I've started following Digital Journal. For a news junkie, it has lots of interesting stories and links — some links are even Canadian! (It's posted there on my Digital Journal blog.)
Yesterday I read an opinion piece on citizen journalists. The writer, John Rickman, was thoughtful and the following comments read like a conversation between adults. There was a little flaming, but no major fires.
On the downside, I felt citizen journalists were being belittled while professional journalists were being held up as almost a standard. I bristled. This is no big deal as I bristle a lot. I'm a bristly person.
Oddly enough, I didn't bristle at the positive stuff John Rickman wrote about editors. These people are important players on the news gathering team, and not always given the credit they deserve.
I agree with a great deal written by Rickman and with a number of those making comments. What I disagree with is the distinction made between citizen journalists and working journalists, those journalists lucky enough to be on staff at some media concern.
I got into the business back in 1971 when my car refused to leave Ontario for Vancouver on Canada's west coast. Stuck in northern Ontario, my travelling companion and I both got jobs with the local daily. Neither one of us had training in journalism. I had gone to art school and taken photography. My friend had a degree in English. I became a staff photojournalist and my friend a reporter.
I used to think of myself as a professional — a professional photojournalist. And I was. Then one day I had to fill in a form that asked if I was a professional, a member of a profession. It stipulated that I must be licenced or registered or have met some legal requirement to claim I was a professional.
It was clear, that as far as these people were concerned, I had a job and not a profession. My job performance benefited from my education, skill, and experience. It even paid well. Photojournalists working at the peak of their job range earned good money. Pay, skill, experience, and education all counted for nothing. The form was firm; one must have met a true standard, a measurable standard, and have a piece of paper to prove it.
Looking back on my years in the business, I realize that many of the best reporters I have known were not trained journalists and some of the best editors were not even English majors. One of the best editors I've had the pleasure of knowing had a degree in engineering. (If this editor were to read this, I believe he might be calling me over to discuss my use of the word "pleasure".)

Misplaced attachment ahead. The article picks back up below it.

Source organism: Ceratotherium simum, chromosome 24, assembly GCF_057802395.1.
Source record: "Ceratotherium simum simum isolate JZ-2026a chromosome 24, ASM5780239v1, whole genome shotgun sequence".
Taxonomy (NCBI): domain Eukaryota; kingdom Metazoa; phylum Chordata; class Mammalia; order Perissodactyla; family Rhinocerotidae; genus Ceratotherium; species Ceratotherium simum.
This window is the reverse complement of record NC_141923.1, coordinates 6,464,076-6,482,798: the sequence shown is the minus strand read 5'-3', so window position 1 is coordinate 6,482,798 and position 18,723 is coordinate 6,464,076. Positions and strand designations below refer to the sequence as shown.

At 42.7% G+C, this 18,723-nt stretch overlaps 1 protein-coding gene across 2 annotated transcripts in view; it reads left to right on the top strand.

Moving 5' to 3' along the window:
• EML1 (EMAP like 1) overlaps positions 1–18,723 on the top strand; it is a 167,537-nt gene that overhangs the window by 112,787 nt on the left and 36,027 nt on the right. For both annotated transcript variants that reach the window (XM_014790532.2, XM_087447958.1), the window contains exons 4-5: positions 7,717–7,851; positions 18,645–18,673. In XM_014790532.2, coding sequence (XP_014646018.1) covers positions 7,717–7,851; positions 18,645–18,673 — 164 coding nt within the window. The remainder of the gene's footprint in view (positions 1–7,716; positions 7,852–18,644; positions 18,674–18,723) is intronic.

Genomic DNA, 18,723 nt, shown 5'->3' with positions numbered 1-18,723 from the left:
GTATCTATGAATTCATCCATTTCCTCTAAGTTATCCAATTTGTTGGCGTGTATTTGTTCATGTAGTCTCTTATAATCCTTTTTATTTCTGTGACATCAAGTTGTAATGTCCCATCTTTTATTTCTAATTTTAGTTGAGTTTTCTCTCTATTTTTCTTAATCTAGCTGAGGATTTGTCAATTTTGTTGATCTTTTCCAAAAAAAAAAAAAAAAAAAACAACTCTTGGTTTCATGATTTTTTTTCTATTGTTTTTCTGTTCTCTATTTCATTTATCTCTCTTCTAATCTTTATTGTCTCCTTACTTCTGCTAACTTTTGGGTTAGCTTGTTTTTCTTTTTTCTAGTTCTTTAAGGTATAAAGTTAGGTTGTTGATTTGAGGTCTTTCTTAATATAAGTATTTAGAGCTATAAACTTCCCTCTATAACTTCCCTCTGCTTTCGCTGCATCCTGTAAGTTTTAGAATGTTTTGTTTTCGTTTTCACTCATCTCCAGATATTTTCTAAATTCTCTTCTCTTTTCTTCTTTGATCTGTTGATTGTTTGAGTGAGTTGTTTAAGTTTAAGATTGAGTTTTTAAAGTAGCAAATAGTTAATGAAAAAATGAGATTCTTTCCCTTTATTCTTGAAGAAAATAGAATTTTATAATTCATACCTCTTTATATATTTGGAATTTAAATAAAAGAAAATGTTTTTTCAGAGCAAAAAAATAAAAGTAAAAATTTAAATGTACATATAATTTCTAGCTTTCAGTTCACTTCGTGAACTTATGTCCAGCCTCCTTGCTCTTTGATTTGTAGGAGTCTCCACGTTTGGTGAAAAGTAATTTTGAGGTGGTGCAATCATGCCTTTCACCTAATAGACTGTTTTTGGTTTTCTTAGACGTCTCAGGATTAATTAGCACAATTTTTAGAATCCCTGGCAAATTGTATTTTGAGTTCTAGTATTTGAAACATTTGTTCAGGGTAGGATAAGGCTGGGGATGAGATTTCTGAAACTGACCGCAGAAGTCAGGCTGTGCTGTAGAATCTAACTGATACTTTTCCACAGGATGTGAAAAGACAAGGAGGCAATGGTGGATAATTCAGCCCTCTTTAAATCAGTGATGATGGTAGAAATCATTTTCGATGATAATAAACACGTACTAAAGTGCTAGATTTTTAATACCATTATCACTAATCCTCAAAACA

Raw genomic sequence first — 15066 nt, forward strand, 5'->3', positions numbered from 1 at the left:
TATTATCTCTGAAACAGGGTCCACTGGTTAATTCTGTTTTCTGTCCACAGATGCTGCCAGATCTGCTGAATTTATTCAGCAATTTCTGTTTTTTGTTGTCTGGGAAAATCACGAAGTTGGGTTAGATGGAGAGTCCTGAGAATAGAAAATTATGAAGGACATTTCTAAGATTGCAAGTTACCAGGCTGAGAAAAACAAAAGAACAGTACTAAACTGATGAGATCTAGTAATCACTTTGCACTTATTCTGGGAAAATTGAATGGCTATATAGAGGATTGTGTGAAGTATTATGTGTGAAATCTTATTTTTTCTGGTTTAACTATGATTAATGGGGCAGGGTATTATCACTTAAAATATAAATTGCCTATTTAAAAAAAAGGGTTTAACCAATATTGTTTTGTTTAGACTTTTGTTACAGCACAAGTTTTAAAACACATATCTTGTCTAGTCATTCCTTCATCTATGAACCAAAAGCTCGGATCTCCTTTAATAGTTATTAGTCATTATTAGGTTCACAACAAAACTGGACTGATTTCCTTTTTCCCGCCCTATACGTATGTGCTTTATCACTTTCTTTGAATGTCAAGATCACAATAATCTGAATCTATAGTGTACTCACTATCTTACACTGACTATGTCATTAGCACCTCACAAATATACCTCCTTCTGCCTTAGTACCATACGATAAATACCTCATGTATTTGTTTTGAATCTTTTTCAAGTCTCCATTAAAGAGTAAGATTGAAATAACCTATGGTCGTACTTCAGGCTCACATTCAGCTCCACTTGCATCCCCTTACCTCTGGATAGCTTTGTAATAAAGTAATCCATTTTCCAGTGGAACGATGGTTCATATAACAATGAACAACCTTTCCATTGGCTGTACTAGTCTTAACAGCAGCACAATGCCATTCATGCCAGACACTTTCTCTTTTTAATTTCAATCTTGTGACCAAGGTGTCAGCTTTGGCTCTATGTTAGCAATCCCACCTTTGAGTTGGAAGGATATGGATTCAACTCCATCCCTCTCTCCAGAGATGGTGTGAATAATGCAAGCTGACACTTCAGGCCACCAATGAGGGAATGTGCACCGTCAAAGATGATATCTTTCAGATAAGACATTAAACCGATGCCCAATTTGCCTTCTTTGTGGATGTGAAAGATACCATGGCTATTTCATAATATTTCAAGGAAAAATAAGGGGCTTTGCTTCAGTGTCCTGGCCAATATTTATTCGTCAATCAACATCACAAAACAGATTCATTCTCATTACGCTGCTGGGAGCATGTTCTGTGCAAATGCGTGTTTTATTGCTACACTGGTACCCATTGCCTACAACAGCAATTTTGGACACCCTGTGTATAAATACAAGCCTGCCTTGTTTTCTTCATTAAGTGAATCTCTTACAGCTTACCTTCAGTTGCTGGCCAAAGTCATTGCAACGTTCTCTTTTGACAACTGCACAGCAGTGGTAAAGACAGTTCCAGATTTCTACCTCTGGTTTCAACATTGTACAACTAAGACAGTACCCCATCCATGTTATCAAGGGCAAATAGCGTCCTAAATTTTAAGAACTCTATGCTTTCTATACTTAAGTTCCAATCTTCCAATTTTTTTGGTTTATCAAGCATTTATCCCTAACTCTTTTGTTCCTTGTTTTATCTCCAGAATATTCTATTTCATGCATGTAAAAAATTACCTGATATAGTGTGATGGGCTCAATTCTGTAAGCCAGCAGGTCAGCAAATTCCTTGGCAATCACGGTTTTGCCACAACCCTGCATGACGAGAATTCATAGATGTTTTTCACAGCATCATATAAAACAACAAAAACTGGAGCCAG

One of the most interesting heads of an editorial department that I ever met started his career as a crank; you might even say a professional crank if you aren't hard nosed and demanding a certification document. This man was an educated, skillful crank.
The fellow, whose experience was as a factory floor worker, wrote so many letters to the editor, wrote them so well, and with such solid arguments that, when there was an opening in the editorial department, the newspaper hired him. Soon, he headed the department.
I've met a lot of graduates of journalism programs and many are first rate. The programs act as filters and yet I have met some frighteningly poor grads. What makes them frightening is that armed with a degree, they think they know what they are doing. They don't have the wisdom to respect an engineer-editor or factory-floor expert.
I am uncomfortable with the division between citizen journalists and working journalists. Working journalists can be citizen journalists who got lucky, like my factory floor worker or my friend entering the business because of car problems.
With so many journalists losing their jobs, there are a great number of unpaid or underpaid bloggers who are both citizen journalists and experienced old hands.
I like to think that, thanks to the Internet, what we are developing is group of citizen editors. If a paper gives us a glowing special report on a new urbanism community — a story written to meet a clear agenda — a citizen journalist may correct the paper, complete with pictures.
Whatever is written today must meet a high standard or soon be taken down by an alert citizen editor. When the editor-in-chief of our local paper claimed one thing he had learned from being a journalist was that one could not fry an egg without an element in Canada, it did not take 24-hours for a citizen journalist to prove him wrong.
It is interesting to note that the paper was offered photos of the event but refused them. To the best of my knowledge no one at the paper ever acknowledged in print that their editor-in-chief had made a factual error. They stood by his silly statement. If professionals can't deal with a fried egg error, what do they do when confronted by real errors?
In the future I hope citizen editors spike any error riddled stories.